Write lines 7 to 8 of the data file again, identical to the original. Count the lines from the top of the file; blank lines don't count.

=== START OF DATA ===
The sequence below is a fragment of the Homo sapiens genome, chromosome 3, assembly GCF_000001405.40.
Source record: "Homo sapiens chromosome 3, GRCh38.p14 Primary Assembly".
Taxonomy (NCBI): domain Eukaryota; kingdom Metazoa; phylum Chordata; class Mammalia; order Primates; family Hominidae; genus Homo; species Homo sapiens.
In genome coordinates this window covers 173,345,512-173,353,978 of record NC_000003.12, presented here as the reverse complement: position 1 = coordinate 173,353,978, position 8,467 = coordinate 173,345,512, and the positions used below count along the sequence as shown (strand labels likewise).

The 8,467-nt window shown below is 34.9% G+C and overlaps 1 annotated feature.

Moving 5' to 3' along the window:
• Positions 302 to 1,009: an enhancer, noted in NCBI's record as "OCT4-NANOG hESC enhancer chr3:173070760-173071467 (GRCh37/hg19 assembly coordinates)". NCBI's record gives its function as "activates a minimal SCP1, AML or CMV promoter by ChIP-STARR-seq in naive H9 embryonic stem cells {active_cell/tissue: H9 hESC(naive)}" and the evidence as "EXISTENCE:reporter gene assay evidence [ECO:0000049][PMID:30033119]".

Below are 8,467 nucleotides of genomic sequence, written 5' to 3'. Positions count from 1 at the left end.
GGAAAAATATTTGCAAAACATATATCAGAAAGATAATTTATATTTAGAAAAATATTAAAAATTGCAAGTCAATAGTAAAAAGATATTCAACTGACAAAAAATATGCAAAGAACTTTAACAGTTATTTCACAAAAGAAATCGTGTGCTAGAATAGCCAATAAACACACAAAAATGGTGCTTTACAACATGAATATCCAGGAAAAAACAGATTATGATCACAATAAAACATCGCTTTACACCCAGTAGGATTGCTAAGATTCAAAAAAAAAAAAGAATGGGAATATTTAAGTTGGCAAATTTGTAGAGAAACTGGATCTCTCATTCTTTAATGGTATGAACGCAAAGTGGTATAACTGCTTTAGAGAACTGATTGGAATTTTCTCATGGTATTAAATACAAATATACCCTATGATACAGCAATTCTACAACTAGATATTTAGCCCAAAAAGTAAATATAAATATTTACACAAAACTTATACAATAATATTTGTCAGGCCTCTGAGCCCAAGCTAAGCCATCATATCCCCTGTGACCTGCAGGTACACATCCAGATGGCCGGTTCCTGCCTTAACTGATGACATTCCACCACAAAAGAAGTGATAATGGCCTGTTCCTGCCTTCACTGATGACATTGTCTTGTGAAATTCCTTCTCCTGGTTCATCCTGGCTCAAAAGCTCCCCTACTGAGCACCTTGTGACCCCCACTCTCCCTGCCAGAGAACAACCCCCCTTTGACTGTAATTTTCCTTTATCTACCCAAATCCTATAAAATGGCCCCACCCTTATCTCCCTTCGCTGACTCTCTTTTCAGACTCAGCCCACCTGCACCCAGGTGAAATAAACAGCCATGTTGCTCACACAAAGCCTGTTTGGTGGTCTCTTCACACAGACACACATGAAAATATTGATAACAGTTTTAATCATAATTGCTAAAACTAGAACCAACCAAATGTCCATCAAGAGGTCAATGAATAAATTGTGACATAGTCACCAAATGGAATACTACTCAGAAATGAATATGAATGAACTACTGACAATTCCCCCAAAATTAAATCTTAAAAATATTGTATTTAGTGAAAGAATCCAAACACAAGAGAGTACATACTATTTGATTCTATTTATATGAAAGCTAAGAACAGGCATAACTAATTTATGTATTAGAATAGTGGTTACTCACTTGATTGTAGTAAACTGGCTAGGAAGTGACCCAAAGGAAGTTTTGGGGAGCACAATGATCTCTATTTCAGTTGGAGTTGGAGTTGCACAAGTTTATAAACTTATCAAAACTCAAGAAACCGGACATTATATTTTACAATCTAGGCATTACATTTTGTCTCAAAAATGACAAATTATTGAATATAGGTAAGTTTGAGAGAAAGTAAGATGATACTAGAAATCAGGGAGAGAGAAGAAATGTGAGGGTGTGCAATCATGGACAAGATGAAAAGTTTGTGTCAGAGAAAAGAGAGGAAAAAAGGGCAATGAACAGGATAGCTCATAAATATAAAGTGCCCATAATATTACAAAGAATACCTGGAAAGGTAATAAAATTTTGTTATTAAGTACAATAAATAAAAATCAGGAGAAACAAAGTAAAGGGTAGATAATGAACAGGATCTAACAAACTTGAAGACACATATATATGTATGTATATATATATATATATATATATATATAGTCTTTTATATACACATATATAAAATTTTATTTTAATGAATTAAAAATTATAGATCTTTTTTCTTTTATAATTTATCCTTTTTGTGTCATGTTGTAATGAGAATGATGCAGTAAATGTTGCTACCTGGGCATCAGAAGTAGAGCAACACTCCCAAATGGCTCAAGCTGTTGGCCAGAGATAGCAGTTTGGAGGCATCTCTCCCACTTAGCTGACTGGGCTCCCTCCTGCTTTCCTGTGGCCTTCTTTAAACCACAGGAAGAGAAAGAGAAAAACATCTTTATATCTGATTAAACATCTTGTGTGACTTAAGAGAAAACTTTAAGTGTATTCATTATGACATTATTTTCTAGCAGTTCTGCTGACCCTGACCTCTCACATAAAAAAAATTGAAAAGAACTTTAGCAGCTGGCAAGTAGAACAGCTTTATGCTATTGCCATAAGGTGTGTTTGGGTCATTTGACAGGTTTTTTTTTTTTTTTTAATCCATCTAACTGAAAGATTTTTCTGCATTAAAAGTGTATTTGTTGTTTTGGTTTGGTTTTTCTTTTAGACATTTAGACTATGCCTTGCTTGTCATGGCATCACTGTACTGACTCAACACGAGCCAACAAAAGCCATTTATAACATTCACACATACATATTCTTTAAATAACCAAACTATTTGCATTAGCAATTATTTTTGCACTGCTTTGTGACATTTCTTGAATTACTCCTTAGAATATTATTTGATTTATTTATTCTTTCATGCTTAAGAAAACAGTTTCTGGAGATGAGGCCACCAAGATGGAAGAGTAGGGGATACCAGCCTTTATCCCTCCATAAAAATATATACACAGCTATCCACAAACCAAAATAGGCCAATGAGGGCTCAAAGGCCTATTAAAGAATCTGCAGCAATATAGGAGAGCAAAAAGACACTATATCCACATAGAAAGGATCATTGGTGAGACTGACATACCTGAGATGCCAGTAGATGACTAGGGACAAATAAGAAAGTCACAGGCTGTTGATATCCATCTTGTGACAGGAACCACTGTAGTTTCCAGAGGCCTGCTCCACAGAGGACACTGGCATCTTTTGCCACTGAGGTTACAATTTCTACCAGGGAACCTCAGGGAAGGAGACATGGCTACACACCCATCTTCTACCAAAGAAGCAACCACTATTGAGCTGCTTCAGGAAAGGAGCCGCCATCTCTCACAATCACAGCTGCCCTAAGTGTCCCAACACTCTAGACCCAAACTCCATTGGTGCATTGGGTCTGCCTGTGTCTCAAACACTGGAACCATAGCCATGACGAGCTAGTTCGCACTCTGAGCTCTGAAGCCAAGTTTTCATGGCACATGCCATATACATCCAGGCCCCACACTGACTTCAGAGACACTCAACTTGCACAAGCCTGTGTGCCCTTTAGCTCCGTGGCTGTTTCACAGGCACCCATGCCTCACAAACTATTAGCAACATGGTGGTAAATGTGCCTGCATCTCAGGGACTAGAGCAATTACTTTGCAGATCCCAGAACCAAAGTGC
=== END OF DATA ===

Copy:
• Positions 302 to 1,009: an enhancer, noted in NCBI's record as "OCT4-NANOG hESC enhancer chr3:173070760-173071467 (GRCh37/hg19 assembly coordinates)". NCBI's record gives its function as "activates a minimal SCP1, AML or CMV promoter by ChIP-STARR-seq in naive H9 embryonic stem cells {active_cell/tissue: H9 hESC(naive)}" and the evidence as "EXISTENCE:reporter gene assay evidence [ECO:0000049][PMID:30033119]".

Below are 8,467 nucleotides of genomic sequence, written 5' to 3'. Positions count from 1 at the left end.